There is similar question: Cgroups, limit memory per user, but the solution doesn't work in "modern" systems, where cgroups hierarchy is managed by systemd.

Straightforward solution — templating user-UID.slice — won't work, because it is not supported, see https://github.com/systemd/systemd/issues/2556.

Is there any way to achieve the desired effect — manage CPU and/or memory resources on a per-user basis?

UPD: I'll keep my solution for the sake of history, but systemctl set-property should be called at login time, using pam_exec, see https://github.com/hashbang/shell-etc/pull/183. In this approach, there is no time window between the user's login and setting of limits.

My solution. Interface org.freedesktop.login1.Manage of /org/freedesktop/login1 object emits UserNew(u uid, o object_path) signal. I've written a simple daemon which listens to the signal and every time it is emitted set CPUAccounting=true for just-logged-in-user's slice.

  • I'm not very fond on cgroups, I have sucesfully configured with cgconfig/crules, but is not the right way for per-user limits. It's not clear to me what I need to install and edit (limits.sh ?) in Ubuntu 20, in order to implement the systemctl solution. Do you have any tip/link/wlakthru, can you elaborate? Regards Apr 27 at 9:30

Starting with systemd v239, you can use drop-ins https://github.com/systemd/systemd/commit/5396624506e155c4bc10c0ee65b939600860ab67

# mkdir -p /etc/systemd/system/user-.slice.d
# cat > /etc/systemd/system/user-.slice.d/50-memory.conf << EOF
# systemctl daemon-reload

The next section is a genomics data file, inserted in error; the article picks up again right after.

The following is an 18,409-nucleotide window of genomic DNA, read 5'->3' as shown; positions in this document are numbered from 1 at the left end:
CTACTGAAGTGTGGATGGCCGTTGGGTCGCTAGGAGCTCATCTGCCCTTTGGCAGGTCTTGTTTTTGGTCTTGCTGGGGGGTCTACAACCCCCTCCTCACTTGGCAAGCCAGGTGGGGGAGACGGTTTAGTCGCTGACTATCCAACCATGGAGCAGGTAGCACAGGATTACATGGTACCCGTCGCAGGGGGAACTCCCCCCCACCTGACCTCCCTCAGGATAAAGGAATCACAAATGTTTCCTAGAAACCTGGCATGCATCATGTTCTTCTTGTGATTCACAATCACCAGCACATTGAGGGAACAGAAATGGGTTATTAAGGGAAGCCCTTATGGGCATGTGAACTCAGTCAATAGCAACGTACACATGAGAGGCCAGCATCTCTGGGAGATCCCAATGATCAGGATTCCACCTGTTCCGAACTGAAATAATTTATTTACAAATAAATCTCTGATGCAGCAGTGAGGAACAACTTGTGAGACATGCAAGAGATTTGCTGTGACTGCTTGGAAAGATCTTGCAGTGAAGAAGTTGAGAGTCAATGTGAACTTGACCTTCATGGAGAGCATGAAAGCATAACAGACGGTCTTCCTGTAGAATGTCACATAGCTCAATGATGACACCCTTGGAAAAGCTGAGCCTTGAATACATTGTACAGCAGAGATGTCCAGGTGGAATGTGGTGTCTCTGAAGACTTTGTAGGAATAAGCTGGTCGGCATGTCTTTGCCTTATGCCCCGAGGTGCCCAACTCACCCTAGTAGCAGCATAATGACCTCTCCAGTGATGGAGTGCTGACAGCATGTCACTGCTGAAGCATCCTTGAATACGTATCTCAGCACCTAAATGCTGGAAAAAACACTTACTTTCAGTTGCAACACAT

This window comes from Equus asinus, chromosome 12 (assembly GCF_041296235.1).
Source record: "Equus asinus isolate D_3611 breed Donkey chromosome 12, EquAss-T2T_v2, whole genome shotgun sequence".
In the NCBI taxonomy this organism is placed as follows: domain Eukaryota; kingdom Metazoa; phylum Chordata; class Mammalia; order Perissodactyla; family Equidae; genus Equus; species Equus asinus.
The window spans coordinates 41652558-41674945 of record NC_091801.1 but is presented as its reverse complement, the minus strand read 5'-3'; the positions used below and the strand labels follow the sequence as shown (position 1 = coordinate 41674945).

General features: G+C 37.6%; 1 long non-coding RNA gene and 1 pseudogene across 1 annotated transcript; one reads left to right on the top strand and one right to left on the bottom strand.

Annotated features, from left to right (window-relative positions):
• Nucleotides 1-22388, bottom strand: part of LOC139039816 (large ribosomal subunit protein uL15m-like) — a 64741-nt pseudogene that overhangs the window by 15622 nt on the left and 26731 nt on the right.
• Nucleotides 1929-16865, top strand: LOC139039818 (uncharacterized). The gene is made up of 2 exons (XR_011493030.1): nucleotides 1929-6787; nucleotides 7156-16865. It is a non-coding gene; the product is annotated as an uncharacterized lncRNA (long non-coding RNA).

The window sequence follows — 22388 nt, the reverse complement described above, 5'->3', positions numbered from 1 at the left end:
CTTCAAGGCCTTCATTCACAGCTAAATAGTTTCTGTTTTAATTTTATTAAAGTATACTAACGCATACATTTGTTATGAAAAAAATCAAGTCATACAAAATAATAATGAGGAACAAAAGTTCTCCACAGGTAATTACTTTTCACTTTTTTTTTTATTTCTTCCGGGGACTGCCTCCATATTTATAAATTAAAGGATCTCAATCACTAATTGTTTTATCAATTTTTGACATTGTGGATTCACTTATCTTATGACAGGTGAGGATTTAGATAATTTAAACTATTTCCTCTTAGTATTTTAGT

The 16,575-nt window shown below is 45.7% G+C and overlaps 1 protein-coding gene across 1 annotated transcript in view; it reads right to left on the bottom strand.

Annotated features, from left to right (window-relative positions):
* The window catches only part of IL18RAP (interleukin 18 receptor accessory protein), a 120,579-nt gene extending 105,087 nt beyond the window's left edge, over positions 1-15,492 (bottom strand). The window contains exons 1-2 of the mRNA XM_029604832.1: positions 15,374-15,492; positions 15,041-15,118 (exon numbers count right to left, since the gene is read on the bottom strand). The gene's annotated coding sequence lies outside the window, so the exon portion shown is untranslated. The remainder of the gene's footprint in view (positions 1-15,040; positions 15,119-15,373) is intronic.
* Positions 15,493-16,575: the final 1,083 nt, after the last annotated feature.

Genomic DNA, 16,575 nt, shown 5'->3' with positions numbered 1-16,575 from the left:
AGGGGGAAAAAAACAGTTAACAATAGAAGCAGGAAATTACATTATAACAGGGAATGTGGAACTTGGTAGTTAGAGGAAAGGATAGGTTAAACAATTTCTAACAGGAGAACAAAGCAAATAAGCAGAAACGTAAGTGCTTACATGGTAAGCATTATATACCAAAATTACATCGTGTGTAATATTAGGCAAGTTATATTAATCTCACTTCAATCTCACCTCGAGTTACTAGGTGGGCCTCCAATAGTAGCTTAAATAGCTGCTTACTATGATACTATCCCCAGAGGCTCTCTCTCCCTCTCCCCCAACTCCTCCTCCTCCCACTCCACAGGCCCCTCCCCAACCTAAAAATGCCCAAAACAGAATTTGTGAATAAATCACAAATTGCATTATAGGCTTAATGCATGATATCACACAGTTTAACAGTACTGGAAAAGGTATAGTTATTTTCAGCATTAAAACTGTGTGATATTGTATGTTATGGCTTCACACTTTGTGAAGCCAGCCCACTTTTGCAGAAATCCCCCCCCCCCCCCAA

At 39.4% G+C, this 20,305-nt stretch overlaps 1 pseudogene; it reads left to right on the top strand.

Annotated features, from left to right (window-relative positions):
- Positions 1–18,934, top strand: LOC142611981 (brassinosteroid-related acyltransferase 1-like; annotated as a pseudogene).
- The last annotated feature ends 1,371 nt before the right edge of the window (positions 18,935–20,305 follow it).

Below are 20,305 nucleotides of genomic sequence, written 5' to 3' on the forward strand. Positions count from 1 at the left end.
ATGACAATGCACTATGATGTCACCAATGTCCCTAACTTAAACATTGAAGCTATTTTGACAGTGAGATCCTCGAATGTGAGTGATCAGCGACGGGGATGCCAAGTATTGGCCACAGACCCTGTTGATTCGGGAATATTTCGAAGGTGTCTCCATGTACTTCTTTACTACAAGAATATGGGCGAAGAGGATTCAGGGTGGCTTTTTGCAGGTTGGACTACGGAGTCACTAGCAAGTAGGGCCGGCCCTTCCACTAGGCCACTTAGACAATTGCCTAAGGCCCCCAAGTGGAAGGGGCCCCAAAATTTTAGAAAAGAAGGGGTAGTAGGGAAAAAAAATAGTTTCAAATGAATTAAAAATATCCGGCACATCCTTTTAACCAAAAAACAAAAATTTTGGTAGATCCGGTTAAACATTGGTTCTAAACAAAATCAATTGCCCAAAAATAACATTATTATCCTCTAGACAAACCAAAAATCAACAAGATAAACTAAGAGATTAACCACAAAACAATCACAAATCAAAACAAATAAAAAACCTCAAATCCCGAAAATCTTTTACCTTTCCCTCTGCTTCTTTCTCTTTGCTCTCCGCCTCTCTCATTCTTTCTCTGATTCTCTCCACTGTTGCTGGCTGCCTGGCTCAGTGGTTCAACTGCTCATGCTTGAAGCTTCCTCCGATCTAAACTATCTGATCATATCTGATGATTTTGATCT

• on my Ubuntu 20 server, what should I need to install in order to this to work well? Shoudl I also activate CPU accounting somewhere? I tried by simply creating this file (and perdormed daemon-reload) but my user is still able to execute tress-ng --vm-bytes 5000000000 -m 1 with no errors... I think I miss something in the way sustemd or cgroup work. Any tip is appreciated Apr 27 at 10:21
  • Perhaps It's my fault, it is working, stress-ng respects the max amount of memory I set. (I expected an error) Apr 27 at 10:28
  • Another sub-question, I configured user-slice.d as suggested (for all user) and forced a different cgroup setting for user-1000.slide.d (more resources), it seems to work well. It looks like specific cgroup settings for user overrides more general user-* configs. Is this right? Or may there be subtle problems that my tests have not highlighted? May 6 at 9:47

UPD: I'll keep my solution for the sake of history, but systemctl set-property should be called at login time, using pam_exec, see https://github.com/hashbang/shell-etc/pull/183. In this approach, there is no time window between the user's login and setting of limits.

Old solution

Here is a very simple script which does the job


STATE=1 # 1 -- waiting for signal; 2 -- reading UID

dbus-monitor --system "interface=org.freedesktop.login1.Manager,member=UserNew" |
while read line
    case $STATE in
    1) [[ $line =~ member=UserNew ]] && STATE=2 ;;
    2) read dbus_type ID <<< $line
       systemctl set-property user-$ID.slice CPUAccounting=true

It can be easily extended to support per-user memory limits.